Endoscopy, Morphology, Morphometry and Molecular Markers: Predicting Cancer Risk in Colorectal Adenoma

Kjetil Søreide; Bjørn S Nedrebø; Andreas Reite; Kenneth Thorsen; Hartwig Kørner


Expert Rev Mol Diagn. 2009;9(2):125-137. 

In This Article

Abstract and Introduction


The evaluation of short- and long-term risk for developing cancer in patients with colorectal adenomas is controversial. Good, reliable predictors of cancer risk in any adenoma are currently lacking and are limited to adenoma size, number and histologic type. In fact, the evaluation of any adenoma or precancer lesion (e.g., hyperplastic polyps, serrated adenoma or aberrant crypt foci) within the colorectum may be assessed by a number of techniques ranging from direct visualization through the endoscope, to microscopic assessment, and to evaluation at the molecular level. Emerging techniques may yield improved methods of adenoma risk-assessment in the near future. For one, newer endoscopy technologies include chromoendoscopy or endocytoscopy, which now render endoscopists able to resolve the surface and subsurface mucosa at cellular resolution in vivo and in real time - thus, bringing the microscope to the patient's bedside. This new era in endoscopic imaging is dubbed 'histoendoscopy'. Further, while traditional views of classifying protruding and sessile lesions include those of Haggitt, the sm-classification, the Japanese and the so-called Vienna classifications to evaluate neoplasia, the development of new molecular techniques may give way to new methods of classifying preneoplasia and precancerous lesions. This review discusses some pros and cons of risk evaluation technologies in the colorectal tract by endoscopy, microscopy, and quantitative and molecular features. The morphometry-based studies performed over the past decades for the quantitative assessment of cellular and nuclear features within adenomas have failed to yield results amenable for clinical translation and are unlikely to improve further and gain widespread use with current technology. Rather, emerging knowledge of pathway-specific markers through the outlining of a molecular classification will likely be the basis for improved detection and diagnosis. The emerging genomic and proteomic technologies allowing for noninvasive tests to detect (asymptomatic) cancer and neoplasia are discussed. Lastly, the importance of recognizing bias and pitfalls and the adherence to guidelines for biomarker research are addressed.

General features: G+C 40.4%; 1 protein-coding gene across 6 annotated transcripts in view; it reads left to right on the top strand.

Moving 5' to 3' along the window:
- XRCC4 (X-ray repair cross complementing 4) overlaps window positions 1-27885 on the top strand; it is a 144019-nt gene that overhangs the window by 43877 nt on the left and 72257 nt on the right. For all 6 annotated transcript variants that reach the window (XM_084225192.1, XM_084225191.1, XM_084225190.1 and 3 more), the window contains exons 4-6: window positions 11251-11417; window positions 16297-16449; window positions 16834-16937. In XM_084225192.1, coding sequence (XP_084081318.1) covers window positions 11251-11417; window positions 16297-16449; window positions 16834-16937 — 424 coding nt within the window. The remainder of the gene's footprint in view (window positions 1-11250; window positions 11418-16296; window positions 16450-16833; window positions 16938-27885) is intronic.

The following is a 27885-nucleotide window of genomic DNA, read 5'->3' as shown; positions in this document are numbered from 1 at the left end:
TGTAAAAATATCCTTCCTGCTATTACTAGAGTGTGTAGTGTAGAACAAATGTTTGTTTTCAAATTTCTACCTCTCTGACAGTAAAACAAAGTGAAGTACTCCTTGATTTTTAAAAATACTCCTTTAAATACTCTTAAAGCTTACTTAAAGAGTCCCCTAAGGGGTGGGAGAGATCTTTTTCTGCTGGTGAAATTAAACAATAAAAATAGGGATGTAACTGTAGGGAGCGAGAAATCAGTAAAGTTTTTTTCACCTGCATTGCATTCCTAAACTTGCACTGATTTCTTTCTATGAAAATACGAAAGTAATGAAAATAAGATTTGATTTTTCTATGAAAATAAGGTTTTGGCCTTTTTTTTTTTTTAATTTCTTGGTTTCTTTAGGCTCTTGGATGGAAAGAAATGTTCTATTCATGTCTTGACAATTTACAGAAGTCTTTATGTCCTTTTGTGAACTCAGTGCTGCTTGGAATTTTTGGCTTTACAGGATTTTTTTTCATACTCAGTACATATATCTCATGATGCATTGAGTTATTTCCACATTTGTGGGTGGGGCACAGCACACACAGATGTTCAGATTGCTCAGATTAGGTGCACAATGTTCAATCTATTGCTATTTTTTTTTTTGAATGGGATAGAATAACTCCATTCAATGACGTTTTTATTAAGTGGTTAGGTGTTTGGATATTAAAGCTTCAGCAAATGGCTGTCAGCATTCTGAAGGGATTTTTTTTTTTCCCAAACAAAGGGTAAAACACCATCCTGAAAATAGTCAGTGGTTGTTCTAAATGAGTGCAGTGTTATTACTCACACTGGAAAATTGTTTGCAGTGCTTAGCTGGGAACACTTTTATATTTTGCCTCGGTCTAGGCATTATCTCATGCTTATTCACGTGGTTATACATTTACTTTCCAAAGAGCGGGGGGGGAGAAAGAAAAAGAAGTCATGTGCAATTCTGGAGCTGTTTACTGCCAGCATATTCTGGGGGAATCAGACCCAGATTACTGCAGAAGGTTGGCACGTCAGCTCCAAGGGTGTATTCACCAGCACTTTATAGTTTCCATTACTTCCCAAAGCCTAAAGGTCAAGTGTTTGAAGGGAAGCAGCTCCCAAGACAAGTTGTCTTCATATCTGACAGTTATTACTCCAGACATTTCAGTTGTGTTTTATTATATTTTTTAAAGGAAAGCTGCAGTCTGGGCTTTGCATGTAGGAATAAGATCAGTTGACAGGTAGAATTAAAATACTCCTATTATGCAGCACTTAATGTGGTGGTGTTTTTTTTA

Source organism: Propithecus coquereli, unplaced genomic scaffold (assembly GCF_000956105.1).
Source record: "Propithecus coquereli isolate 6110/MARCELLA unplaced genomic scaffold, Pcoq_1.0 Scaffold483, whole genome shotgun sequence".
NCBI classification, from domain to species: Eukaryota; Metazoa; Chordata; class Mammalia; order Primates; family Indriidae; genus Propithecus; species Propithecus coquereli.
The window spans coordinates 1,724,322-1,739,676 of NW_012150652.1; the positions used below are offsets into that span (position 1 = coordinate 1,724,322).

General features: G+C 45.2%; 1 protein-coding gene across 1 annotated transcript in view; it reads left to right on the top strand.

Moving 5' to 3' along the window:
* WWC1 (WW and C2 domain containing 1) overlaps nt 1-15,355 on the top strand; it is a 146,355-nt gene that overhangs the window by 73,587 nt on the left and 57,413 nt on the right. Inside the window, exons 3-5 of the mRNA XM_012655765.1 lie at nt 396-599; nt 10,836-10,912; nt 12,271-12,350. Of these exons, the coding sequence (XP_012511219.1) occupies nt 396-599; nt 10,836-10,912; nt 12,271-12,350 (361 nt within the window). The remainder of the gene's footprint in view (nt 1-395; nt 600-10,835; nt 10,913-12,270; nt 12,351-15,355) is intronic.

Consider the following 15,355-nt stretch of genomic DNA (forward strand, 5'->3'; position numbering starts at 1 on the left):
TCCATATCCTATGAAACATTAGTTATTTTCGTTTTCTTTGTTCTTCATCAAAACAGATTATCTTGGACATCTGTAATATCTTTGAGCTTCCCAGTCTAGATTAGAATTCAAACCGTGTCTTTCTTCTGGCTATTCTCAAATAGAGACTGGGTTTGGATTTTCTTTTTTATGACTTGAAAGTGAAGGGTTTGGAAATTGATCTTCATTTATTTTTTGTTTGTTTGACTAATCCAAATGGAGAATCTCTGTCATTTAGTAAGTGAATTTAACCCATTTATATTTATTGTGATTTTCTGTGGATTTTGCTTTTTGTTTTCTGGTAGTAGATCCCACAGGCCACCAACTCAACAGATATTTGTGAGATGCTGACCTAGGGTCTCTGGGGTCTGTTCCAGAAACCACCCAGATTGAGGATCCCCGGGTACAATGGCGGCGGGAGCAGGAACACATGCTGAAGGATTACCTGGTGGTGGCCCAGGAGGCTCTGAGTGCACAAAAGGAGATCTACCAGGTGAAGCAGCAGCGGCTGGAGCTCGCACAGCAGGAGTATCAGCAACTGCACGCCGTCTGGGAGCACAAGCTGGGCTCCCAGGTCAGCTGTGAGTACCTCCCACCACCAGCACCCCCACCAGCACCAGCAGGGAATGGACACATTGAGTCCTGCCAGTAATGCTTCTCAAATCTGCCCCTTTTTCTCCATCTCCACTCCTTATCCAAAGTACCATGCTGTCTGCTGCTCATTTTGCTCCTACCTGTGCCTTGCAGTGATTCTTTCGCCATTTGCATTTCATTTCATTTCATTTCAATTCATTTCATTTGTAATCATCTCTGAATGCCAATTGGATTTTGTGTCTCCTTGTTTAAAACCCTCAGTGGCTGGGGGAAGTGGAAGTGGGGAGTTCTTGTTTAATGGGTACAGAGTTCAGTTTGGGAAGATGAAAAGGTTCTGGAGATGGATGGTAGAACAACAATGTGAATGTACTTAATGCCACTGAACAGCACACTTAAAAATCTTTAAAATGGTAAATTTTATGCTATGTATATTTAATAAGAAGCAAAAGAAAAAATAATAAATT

The understanding of colorectal carcinogenesis has seen several advances over the past decades, ranging from improvements in endoscopic techniques to molecular understanding of colorectal cancer (CRC). The adenoma-carcinoma sequence has long been held as the accepted genetic model, yet recent findings point at distinct, separate genetic pathways involved in CRC.[1,2] Nonetheless, the colorectal polyp is still regarded as a precursor lesion in CRC. A polyp is defined as any lesion of the colorectal mucosa protruding into the lumen. Polyps in the colorectum are histologically classified as either hyperplastic or adenomatous, with various variants in between. Hyperplastic polyps in the colorectum have traditionally been regarded as non-neoplastic, but K-ras mutation is common, clonality has been demonstrated and biochemical abnormalities have been reported. This topic has received tremendous attention over the past decades, and it is now clear that the 'serrated adenoma' in hyperplastic polyps represents a distinct (epigenetically modulated) pathway in current colorectal carcinogenesis understanding.[1,2,3] This review aims to hightlight some new and emerging ways of assessing the malignant potential in colorectal lesions - from the endoscope to potential molecular markers.


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